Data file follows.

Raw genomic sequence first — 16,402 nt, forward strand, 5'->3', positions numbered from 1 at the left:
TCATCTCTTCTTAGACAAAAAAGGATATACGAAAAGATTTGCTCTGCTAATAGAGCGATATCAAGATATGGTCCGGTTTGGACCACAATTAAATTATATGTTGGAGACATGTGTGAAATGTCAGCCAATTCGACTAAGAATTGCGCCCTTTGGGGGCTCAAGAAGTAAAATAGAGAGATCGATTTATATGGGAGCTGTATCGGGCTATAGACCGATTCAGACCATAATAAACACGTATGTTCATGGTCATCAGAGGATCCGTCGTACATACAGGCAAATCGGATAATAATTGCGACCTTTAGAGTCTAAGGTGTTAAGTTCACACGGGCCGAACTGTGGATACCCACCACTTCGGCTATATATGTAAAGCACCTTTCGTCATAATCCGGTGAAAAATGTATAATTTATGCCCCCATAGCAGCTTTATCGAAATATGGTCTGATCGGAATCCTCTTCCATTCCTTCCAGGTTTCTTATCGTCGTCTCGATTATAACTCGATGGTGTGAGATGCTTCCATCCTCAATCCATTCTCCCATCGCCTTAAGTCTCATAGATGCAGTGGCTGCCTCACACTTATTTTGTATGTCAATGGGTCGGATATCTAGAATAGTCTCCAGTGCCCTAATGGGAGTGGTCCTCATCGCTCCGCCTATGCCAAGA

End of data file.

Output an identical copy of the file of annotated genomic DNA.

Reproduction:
Raw genomic sequence first — 16,402 nt, forward strand, 5'->3', positions numbered from 1 at the left:
TCATCTCTTCTTAGACAAAAAAGGATATACGAAAAGATTTGCTCTGCTAATAGAGCGATATCAAGATATGGTCCGGTTTGGACCACAATTAAATTATATGTTGGAGACATGTGTGAAATGTCAGCCAATTCGACTAAGAATTGCGCCCTTTGGGGGCTCAAGAAGTAAAATAGAGAGATCGATTTATATGGGAGCTGTATCGGGCTATAGACCGATTCAGACCATAATAAACACGTATGTTCATGGTCATCAGAGGATCCGTCGTACATACAGGCAAATCGGATAATAATTGCGACCTTTAGAGTCTAAGGTGTTAAGTTCACACGGGCCGAACTGTGGATACCCACCACTTCGGCTATATATGTAAAGCACCTTTCGTCATAATCCGGTGAAAAATGTATAATTTATGCCCCCATAGCAGCTTTATCGAAATATGGTCTGATCGGAATCCTCTTCCATTCCTTCCAGGTTTCTTATCGTCGTCTCGATTATAACTCGATGGTGTGAGATGCTTCCATCCTCAATCCATTCTCCCATCGCCTTAAGTCTCATAGATGCAGTGGCTGCCTCACACTTATTTTGTATGTCAATGGGTCGGATATCTAGAATAGTCTCCAGTGCCCTAATGGGAGTGGTCCTCATCGCTCCGCCTATGCCAAGA